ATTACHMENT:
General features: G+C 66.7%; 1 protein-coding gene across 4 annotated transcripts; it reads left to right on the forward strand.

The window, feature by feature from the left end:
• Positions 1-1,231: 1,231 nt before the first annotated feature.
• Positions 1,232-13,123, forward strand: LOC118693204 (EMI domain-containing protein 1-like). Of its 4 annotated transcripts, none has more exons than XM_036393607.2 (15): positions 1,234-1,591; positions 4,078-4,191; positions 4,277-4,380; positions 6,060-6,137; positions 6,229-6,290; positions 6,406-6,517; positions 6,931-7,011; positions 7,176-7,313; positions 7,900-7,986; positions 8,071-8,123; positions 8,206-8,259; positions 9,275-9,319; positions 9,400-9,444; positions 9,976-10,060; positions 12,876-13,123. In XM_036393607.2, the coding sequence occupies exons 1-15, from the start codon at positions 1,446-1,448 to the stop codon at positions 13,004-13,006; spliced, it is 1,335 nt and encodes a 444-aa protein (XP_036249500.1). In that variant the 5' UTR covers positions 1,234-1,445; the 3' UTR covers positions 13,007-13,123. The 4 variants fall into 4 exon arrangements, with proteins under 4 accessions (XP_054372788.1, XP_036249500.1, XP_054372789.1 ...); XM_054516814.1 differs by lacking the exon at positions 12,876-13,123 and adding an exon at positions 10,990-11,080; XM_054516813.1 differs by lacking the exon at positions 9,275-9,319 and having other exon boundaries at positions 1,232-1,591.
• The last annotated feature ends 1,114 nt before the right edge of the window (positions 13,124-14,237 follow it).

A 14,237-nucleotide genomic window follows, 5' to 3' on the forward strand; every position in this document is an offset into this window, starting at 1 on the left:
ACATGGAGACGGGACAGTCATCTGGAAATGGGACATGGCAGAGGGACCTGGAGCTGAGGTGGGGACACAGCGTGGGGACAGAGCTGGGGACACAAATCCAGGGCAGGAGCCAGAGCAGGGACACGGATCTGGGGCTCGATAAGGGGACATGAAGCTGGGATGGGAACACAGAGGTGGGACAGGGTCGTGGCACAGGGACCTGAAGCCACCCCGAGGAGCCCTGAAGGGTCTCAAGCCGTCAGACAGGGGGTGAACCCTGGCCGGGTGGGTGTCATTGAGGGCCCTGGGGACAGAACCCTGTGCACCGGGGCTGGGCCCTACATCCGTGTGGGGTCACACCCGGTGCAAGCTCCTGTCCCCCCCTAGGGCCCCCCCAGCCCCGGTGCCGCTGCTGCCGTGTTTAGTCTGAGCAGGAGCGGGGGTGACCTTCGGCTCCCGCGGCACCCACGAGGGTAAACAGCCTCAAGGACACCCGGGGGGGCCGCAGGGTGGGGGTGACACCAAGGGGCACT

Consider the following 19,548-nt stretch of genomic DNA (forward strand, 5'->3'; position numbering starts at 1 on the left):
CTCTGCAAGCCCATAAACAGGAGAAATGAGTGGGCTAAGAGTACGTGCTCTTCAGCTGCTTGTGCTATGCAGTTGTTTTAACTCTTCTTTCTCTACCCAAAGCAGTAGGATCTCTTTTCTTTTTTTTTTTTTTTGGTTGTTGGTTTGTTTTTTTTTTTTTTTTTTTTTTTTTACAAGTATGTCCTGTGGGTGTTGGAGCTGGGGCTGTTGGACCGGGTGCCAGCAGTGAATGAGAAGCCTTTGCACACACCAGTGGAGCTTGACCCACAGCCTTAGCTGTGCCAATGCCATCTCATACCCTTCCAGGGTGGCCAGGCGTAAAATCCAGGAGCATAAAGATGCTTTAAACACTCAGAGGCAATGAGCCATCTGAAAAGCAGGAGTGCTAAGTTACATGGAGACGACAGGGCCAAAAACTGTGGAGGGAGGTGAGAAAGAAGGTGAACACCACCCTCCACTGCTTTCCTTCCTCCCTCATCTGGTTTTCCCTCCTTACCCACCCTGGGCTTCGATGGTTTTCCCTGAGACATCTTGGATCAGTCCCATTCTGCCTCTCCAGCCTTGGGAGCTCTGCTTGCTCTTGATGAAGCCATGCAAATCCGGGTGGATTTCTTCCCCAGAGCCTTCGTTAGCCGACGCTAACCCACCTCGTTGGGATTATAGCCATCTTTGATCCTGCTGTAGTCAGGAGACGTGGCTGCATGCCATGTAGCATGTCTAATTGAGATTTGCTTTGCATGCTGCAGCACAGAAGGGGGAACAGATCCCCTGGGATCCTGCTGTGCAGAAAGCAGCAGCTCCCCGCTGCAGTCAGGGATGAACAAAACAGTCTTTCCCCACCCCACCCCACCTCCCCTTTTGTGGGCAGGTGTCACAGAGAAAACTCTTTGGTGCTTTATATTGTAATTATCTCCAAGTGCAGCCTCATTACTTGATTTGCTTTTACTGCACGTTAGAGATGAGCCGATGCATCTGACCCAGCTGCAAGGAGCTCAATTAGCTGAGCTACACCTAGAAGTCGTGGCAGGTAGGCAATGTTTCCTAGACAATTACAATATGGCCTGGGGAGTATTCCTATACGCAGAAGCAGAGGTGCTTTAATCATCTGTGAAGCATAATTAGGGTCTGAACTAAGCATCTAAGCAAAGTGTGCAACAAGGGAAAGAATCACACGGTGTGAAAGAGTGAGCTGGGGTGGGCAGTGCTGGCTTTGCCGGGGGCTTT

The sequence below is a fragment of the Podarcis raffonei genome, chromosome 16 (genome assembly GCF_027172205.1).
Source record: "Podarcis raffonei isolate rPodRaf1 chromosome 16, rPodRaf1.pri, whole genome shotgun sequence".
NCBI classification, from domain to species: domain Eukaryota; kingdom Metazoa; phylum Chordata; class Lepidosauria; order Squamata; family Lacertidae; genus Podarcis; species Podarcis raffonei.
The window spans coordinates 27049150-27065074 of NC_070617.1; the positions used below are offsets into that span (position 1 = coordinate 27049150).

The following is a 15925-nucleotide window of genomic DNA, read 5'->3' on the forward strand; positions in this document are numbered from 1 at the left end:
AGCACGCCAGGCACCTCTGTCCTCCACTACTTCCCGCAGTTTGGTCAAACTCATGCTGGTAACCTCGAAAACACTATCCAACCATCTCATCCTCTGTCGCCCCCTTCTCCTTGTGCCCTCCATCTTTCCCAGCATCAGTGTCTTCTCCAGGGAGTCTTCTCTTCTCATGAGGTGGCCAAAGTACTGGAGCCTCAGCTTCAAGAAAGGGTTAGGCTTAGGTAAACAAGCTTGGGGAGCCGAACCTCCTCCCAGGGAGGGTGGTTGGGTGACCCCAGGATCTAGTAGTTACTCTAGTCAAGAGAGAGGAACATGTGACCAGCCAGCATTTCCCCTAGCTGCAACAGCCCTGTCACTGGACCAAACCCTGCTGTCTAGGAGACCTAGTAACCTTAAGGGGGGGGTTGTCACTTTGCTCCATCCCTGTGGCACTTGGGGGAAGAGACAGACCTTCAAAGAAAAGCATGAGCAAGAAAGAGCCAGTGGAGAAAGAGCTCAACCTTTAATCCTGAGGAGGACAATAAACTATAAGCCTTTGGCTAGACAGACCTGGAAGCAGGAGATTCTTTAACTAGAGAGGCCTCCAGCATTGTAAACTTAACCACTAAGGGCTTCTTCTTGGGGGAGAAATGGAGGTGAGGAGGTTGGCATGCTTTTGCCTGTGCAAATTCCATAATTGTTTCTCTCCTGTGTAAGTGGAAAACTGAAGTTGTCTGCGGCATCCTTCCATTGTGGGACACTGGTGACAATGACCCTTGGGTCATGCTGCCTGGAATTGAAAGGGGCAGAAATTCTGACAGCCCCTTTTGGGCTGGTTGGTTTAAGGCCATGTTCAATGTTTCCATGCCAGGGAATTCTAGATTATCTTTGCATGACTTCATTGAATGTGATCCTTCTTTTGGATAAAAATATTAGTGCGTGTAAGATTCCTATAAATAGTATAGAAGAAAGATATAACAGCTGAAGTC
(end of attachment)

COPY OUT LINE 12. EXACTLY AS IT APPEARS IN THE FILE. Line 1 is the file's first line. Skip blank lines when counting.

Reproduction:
NCBI classification, from domain to species: domain Eukaryota; kingdom Metazoa; phylum Chordata; class Lepidosauria; order Squamata; family Lacertidae; genus Podarcis; species Podarcis raffonei.